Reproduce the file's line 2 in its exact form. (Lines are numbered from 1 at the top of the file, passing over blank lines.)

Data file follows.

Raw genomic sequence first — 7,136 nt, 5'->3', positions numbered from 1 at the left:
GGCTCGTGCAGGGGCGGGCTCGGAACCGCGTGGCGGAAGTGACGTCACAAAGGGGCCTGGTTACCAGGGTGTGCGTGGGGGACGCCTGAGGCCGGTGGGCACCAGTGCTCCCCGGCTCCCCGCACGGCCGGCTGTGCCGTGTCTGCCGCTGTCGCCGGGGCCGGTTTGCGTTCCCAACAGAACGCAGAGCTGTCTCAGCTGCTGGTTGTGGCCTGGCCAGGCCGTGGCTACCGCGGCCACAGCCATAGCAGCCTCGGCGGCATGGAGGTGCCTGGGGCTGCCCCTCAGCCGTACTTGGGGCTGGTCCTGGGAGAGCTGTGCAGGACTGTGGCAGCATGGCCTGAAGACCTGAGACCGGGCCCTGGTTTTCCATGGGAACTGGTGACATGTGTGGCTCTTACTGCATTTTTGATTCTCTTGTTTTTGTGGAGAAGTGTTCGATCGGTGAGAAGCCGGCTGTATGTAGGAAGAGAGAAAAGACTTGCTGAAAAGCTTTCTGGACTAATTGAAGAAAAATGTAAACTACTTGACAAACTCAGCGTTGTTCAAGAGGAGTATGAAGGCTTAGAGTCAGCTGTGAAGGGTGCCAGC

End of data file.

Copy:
GGCTCGTGCAGGGGCGGGCTCGGAACCGCGTGGCGGAAGTGACGTCACAAAGGGGCCTGGTTACCAGGGTGTGCGTGGGGGACGCCTGAGGCCGGTGGGCACCAGTGCTCCCCGGCTCCCCGCACGGCCGGCTGTGCCGTGTCTGCCGCTGTCGCCGGGGCCGGTTTGCGTTCCCAACAGAACGCAGAGCTGTCTCAGCTGCTGGTTGTGGCCTGGCCAGGCCGTGGCTACCGCGGCCACAGCCATAGCAGCCTCGGCGGCATGGAGGTGCCTGGGGCTGCCCCTCAGCCGTACTTGGGGCTGGTCCTGGGAGAGCTGTGCAGGACTGTGGCAGCATGGCCTGAAGACCTGAGACCGGGCCCTGGTTTTCCATGGGAACTGGTGACATGTGTGGCTCTTACTGCATTTTTGATTCTCTTGTTTTTGTGGAGAAGTGTTCGATCGGTGAGAAGCCGGCTGTATGTAGGAAGAGAGAAAAGACTTGCTGAAAAGCTTTCTGGACTAATTGAAGAAAAATGTAAACTACTTGACAAACTCAGCGTTGTTCAAGAGGAGTATGAAGGCTTAGAGTCAGCTGTGAAGGGTGCCAGC